Pastoralists depend on extensive herding to ensure forage availability and pasture sustainability; however, their mobile lifestyles are being challenged by sedentarization policies of the Chinese government. This paper quantifies pastoral migration patterns and their relationships with vegetation dynamics in the Altay and Tianshan Mountains of Xinjiang, China. Using data collected from semi-structured interviews, land use mapping, Geographic Positioning System (GPS) and Normalized Difference Vegetation Index (NDVI) imagery, we show that migration patterns in the two study areas differ regarding distance, elevation change, number of times of migration, and land use. Our analysis reveals that greater migration efforts are largely driven by the shortage of forage in the overwintering villages. The results strongly suggest that current and potential sedentarization policies will compromise the pastoralists' welfare. Therefore, future pastoral policy-making must be built on the long-established relationships between migration patterns and vegetation dynamics.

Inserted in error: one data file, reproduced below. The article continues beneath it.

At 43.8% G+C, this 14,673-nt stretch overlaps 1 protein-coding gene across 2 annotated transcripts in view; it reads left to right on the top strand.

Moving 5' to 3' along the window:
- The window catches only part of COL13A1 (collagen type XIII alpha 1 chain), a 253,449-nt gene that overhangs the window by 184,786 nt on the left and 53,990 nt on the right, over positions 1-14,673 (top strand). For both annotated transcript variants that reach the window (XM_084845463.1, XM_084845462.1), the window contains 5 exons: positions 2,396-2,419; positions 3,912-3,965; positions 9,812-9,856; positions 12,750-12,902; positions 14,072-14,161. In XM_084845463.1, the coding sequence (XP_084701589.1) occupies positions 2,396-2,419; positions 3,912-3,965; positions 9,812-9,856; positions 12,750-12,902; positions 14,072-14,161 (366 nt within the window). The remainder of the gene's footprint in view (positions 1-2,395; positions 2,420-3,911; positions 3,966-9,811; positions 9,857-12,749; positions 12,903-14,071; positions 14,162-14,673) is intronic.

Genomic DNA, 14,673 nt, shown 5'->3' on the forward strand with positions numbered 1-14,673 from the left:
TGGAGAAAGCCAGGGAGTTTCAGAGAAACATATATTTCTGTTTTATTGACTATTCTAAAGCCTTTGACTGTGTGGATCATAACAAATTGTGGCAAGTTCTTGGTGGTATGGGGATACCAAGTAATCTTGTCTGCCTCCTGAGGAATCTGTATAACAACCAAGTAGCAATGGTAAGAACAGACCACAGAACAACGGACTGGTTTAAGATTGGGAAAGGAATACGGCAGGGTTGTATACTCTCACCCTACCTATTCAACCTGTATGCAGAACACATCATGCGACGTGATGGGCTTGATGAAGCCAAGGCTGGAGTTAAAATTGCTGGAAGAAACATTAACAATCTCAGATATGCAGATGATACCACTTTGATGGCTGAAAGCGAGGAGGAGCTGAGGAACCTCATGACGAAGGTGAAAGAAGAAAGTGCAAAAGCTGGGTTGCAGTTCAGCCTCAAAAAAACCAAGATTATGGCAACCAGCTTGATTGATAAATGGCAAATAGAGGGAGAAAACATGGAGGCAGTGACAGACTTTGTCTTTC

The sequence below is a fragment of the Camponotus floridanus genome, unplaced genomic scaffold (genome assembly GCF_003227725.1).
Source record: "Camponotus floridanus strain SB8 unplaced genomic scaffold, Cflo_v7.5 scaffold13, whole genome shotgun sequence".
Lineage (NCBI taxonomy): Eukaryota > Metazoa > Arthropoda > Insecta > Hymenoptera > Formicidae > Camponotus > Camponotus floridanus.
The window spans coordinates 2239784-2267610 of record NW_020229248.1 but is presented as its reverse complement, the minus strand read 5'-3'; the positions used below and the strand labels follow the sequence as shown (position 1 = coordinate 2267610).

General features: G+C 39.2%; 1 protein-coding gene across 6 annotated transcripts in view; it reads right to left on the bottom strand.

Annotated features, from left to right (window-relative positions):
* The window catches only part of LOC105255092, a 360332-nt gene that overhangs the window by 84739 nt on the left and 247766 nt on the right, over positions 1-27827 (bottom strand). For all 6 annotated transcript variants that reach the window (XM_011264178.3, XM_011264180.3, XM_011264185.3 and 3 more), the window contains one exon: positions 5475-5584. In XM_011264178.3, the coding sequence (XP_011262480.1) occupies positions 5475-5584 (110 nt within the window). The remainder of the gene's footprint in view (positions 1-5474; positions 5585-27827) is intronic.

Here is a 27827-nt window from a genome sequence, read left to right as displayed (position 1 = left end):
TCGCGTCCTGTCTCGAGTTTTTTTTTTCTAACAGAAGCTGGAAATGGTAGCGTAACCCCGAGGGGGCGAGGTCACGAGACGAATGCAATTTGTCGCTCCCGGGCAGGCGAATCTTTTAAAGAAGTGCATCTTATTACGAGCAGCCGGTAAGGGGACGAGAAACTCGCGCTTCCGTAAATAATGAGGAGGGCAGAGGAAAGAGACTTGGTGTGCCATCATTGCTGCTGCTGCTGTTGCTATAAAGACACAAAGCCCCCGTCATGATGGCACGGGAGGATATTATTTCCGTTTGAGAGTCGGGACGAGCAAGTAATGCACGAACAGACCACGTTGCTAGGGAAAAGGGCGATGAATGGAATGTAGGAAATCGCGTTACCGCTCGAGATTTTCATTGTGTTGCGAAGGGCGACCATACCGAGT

- Vegetation dynamics
ASJC Scopus subject areas
- Geography, Planning and Development
- Environmental Science(all)
- Tourism, Leisure and Hospitality Management